High and low tides are caused by Moon gravity attracting water. Now there's friction, waves cause erosion, their energy is used in power plants yet the tides work for millions of years and are perceived as a free source of energy.

Now that's impossible - energy can't just appear out of nowhere.

What is the energy source for the high and low tides?

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    $\begingroup$ Surely Are tidal power plants slowing down Earth's rotation? covers the same ground pretty exhaustively? $\endgroup$ – dmckee --- ex-moderator kitten Jan 9 '13 at 4:56
  • $\begingroup$ This is why we always see the same face of the moon: there are no longer tides on the moon. Tidal forces lead to friction, which locks the precessional and rotational rates. $\endgroup$ – emarti Jan 9 '13 at 5:00
  • $\begingroup$ Also related: the three year old question Where does tidal energy come from?, to which I recently posted an answer. The energy source for the high and low tides is the Earth's rotation, making the Earth's rotation rate slow down. $\endgroup$ – David Hammen Aug 1 '16 at 10:39

To essentially quote http://en.wikipedia.org/wiki/Tide:

Energy of the Earth is not conserved while energy of the Earth-Moon system must exist. Energy from bodies of water are diminished (by about 3.75 TeraWatts) where about 98% of this energy loss is due to marine tidal movement.

Because energy is lost in the water, this imposes a torque on the Earth which changes its Rotational Kinetic Energy ($KE_{rot} = \frac 12 I \omega^2)$. Because angular momentum is also conserved in the Earth-Moon system, that gradually transfers angular momentum to its orbit (By conservation of angular momentum to the Moon's orbit ($L = I \omega$, Earth spins less, Moon gets pushed further away) The equal and opposite torque on the Earth reduces its rotational velocity, thus lengthening the day by about 2 hours per 600 million years.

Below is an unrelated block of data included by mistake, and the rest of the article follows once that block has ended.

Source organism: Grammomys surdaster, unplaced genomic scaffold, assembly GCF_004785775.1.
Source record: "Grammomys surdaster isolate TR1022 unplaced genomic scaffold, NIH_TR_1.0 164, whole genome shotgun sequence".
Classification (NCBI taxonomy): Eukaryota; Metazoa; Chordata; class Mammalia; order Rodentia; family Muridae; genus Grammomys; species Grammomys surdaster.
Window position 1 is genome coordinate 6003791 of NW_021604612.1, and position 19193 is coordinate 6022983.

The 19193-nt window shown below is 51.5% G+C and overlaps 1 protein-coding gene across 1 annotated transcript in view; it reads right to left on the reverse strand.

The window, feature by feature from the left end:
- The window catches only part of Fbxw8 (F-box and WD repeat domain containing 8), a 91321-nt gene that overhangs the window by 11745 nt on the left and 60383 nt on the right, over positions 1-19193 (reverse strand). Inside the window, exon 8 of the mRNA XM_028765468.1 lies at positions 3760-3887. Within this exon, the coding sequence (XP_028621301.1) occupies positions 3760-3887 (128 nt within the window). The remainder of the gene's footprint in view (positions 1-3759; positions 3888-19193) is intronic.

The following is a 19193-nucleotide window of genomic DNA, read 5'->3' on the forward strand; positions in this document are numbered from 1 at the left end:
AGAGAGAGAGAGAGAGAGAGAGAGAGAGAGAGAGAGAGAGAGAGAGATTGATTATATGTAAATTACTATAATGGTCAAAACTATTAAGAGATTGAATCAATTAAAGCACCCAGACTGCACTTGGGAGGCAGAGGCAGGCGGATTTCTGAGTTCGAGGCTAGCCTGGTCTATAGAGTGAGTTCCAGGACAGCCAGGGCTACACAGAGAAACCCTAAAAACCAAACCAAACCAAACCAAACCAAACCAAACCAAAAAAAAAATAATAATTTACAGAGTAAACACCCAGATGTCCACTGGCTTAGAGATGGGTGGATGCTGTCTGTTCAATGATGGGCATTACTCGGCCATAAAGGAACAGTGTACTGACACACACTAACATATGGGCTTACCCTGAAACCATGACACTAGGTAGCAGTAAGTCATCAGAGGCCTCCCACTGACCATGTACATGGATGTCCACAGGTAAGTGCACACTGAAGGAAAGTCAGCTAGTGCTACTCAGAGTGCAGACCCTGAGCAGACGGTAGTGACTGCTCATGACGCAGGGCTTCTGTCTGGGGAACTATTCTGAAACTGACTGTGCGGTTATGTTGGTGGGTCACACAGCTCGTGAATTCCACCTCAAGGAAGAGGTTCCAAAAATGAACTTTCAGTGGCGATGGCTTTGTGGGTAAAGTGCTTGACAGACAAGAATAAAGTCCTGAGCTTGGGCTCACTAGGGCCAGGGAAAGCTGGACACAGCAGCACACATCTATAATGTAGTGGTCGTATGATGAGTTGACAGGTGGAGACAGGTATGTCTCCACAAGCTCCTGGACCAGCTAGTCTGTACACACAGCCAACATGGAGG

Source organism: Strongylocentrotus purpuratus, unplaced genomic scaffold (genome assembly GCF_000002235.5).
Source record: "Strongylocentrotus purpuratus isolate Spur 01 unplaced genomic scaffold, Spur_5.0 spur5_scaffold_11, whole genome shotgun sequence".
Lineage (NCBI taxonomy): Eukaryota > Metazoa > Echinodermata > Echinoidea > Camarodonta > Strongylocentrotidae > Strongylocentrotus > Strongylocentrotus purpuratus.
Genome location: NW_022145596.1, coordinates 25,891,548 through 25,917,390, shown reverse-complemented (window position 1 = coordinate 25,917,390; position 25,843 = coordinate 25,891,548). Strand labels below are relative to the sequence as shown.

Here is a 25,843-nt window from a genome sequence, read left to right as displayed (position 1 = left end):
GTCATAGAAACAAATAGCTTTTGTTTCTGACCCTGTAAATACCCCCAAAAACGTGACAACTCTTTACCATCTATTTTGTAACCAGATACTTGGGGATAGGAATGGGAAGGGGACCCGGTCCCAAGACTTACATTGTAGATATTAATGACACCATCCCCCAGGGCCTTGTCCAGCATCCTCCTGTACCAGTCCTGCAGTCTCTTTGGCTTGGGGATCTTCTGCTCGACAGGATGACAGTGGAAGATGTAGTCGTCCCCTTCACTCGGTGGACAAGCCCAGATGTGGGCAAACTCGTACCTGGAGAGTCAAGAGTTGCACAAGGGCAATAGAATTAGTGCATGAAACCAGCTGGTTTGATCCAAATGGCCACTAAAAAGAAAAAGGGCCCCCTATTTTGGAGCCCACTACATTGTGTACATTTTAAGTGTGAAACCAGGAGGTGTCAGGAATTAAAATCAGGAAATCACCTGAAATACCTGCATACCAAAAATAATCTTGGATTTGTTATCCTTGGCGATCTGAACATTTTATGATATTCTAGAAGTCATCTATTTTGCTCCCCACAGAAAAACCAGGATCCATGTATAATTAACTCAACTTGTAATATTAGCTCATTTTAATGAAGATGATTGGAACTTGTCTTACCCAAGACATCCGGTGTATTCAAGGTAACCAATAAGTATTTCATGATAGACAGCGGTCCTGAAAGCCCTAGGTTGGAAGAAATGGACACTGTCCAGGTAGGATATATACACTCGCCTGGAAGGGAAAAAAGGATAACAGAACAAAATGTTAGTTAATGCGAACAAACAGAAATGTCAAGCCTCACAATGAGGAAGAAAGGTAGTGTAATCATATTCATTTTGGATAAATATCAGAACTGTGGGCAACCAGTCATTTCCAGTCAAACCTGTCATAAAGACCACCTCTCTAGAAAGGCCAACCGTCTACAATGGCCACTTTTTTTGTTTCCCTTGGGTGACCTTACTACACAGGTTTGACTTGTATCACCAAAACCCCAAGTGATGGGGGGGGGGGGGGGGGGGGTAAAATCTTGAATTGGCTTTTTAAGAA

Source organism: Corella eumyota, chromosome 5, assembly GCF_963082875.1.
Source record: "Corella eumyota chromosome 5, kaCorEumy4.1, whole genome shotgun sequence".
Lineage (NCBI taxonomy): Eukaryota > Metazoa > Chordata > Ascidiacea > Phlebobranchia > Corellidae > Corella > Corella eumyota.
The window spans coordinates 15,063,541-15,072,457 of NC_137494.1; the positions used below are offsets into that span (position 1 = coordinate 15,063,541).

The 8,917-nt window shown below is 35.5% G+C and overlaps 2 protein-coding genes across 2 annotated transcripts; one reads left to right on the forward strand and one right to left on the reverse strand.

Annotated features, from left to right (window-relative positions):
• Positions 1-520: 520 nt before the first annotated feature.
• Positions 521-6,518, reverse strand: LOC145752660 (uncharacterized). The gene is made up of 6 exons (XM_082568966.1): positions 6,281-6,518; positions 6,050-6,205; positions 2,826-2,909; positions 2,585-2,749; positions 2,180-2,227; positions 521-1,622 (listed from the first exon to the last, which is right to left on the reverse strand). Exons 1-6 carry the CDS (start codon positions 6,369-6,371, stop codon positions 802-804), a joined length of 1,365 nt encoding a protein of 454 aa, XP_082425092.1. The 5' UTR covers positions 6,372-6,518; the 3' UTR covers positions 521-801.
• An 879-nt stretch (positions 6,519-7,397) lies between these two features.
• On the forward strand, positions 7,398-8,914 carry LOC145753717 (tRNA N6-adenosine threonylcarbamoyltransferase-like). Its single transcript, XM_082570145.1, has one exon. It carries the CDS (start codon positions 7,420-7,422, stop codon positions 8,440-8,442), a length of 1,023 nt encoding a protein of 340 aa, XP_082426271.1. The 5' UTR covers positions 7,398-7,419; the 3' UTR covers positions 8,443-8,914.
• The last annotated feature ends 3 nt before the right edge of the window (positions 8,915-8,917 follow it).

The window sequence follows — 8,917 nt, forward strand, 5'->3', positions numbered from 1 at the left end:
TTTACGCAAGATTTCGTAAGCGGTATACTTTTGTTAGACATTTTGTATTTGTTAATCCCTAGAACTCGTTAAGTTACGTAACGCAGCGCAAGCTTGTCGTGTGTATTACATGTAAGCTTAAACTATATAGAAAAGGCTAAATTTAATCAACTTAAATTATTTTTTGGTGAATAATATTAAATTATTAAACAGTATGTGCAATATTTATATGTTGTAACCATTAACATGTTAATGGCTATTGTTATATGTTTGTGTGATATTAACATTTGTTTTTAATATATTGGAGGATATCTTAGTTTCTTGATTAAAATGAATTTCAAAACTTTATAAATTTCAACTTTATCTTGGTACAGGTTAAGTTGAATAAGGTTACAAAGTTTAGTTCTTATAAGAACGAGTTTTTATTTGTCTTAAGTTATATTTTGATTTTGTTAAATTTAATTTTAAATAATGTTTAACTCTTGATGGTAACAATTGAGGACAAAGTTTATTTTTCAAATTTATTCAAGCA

$E = \frac {1}{2}( I_{earth} \omega_{earth}^2 + I_{moon} \omega_{moon}^2) = constant$

A torque on the earth causes its angular momentum to decrease

$\mathscr{T} = \frac{dL}{dt} = \frac{ d{I \omega}}{dt}$

But Angular momentum is conserved, so the moon must rotate faster around the earth

$L = I_{earth} \omega_{earth} + I_{moon} \omega_{moon} = constant$

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    $\begingroup$ One should conclude clearly that rotational energy is turned into water and crust kinetic energy. $\endgroup$ – anna v Jan 9 '13 at 5:26
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    $\begingroup$ Just to be nitpicky - energy is conserved, always and everywhere. If it is not, the system you are considering is incomplete :) In this case, you considered only the Earth crust/ocean system, whereas in the Earth-Moon system, energy is conserved perfectly fine. $\endgroup$ – Rody Oldenhuis Jan 9 '13 at 8:18
  • $\begingroup$ @annav: Rotational energy of the Earth is converted into ocean/crust kinetic energy, and heat (friction), and orbital energy of the Moon. $\endgroup$ – Rody Oldenhuis Jan 9 '13 at 8:26
  • $\begingroup$ @RodyOldenhuis Surely energy is only guaranteed to be conserved in a closed system? $\endgroup$ – gerrit Jan 9 '13 at 9:22
  • $\begingroup$ @gerrit: That's what I mean, but in different wording. Energy never just disappears; it only "disappears" from systems that do not consider the parts external to that system absorbing the system's energy loss. In short, I think my problem is with Cactus BAMF's wording -- "Energy of the system is not conserved"; the validity of that statement depends on what system you are considering. $\endgroup$ – Rody Oldenhuis Jan 9 '13 at 10:07

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